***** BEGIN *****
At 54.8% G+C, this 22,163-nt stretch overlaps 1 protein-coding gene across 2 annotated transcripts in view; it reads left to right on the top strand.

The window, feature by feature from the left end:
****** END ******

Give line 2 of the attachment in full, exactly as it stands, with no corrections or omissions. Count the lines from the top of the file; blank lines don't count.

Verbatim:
The window, feature by feature from the left end: